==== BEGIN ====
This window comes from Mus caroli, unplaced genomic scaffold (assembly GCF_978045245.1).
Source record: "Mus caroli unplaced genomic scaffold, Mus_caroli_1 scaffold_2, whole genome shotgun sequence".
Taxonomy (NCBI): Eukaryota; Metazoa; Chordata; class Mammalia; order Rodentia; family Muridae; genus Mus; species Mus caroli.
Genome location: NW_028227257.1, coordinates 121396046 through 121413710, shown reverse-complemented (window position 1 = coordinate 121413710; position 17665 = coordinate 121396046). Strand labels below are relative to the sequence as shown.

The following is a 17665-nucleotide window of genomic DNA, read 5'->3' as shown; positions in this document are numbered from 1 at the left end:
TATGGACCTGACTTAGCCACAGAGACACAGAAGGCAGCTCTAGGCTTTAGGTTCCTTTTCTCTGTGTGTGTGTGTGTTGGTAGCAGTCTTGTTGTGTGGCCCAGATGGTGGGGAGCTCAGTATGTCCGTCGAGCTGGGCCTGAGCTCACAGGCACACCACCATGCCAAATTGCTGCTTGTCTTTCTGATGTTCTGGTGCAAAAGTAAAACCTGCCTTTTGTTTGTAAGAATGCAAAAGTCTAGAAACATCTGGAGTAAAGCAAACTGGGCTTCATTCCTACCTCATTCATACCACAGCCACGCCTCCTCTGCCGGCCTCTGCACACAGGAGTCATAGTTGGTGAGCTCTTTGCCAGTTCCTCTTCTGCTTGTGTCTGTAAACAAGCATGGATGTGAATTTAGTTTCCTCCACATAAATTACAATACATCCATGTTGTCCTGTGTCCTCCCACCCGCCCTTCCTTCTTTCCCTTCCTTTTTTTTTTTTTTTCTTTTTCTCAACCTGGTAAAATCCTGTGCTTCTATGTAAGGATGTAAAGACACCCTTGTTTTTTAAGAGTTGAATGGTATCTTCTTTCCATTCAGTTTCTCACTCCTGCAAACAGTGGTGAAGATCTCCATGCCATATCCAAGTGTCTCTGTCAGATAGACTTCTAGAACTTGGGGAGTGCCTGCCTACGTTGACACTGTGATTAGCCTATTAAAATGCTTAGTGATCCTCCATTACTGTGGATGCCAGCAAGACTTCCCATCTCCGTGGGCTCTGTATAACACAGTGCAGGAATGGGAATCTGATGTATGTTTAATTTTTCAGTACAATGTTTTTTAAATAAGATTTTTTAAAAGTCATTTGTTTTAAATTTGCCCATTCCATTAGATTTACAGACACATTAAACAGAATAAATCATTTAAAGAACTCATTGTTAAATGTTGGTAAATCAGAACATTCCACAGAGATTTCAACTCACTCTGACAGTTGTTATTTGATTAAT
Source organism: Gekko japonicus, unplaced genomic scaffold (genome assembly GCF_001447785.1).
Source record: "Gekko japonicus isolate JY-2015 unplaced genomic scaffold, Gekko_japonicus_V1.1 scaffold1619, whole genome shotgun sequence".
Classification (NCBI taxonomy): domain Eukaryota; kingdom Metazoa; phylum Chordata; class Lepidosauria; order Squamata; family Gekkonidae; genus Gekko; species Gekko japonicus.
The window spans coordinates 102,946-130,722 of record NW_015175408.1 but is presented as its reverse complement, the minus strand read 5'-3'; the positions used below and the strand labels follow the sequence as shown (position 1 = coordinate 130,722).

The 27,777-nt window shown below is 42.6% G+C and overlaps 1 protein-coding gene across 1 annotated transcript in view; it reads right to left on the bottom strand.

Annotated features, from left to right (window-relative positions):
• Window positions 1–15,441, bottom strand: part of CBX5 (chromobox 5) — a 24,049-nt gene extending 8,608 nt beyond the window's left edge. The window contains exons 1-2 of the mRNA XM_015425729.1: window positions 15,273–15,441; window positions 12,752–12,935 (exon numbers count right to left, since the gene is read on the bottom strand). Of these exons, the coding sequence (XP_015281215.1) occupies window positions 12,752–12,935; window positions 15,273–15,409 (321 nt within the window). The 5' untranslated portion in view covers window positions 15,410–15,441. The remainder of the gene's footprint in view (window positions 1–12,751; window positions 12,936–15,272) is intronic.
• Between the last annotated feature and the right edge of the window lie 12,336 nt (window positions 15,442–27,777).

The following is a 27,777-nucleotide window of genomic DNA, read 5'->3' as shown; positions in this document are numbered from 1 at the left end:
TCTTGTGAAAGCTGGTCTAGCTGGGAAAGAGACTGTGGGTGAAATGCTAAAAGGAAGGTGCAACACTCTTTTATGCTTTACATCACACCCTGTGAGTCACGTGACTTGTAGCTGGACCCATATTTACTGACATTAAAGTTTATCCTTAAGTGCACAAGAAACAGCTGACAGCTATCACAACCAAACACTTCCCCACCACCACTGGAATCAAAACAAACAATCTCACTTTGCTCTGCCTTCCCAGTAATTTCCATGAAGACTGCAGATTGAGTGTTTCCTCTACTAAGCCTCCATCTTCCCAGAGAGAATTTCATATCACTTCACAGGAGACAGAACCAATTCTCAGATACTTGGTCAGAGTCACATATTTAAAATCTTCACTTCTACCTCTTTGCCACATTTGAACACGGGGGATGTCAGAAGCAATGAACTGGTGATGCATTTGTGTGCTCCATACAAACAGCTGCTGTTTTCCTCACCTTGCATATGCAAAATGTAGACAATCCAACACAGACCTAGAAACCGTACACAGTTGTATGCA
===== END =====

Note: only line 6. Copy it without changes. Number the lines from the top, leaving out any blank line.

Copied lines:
TATGGACCTGACTTAGCCACAGAGACACAGAAGGCAGCTCTAGGCTTTAGGTTCCTTTTCTCTGTGTGTGTGTGTGTTGGTAGCAGTCTTGTTGTGTGGCCCAGATGGTGGGGAGCTCAGTATGTCCGTCGAGCTGGGCCTGAGCTCACAGGCACACCACCATGCCAAATTGCTGCTTGTCTTTCTGATGTTCTGGTGCAAAAGTAAAACCTGCCTTTTGTTTGTAAGAATGCAAAAGTCTAGAAACATCTGGAGTAAAGCAAACTGGGCTTCATTCCTACCTCATTCATACCACAGCCACGCCTCCTCTGCCGGCCTCTGCACACAGGAGTCATAGTTGGTGAGCTCTTTGCCAGTTCCTCTTCTGCTTGTGTCTGTAAACAAGCATGGATGTGAATTTAGTTTCCTCCACATAAATTACAATACATCCATGTTGTCCTGTGTCCTCCCACCCGCCCTTCCTTCTTTCCCTTCCTTTTTTTTTTTTTTTCTTTTTCTCAACCTGGTAAAATCCTGTGCTTCTATGTAAGGATGTAAAGACACCCTTGTTTTTTAAGAGTTGAATGGTATCTTCTTTCCATTCAGTTTCTCACTCCTGCAAACAGTGGTGAAGATCTCCATGCCATATCCAAGTGTCTCTGTCAGATAGACTTCTAGAACTTGGGGAGTGCCTGCCTACGTTGACACTGTGATTAGCCTATTAAAATGCTTAGTGATCCTCCATTACTGTGGATGCCAGCAAGACTTCCCATCTCCGTGGGCTCTGTATAACACAGTGCAGGAATGGGAATCTGATGTATGTTTAATTTTTCAGTACAATGTTTTTTAAATAAGATTTTTTAAAAGTCATTTGTTTTAAATTTGCCCATTCCATTAGATTTACAGACACATTAAACAGAATAAATCATTTAAAGAACTCATTGTTAAATGTTGGTAAATCAGAACATTCCACAGAGATTTCAACTCACTCTGACAGTTGTTATTTGATTAAT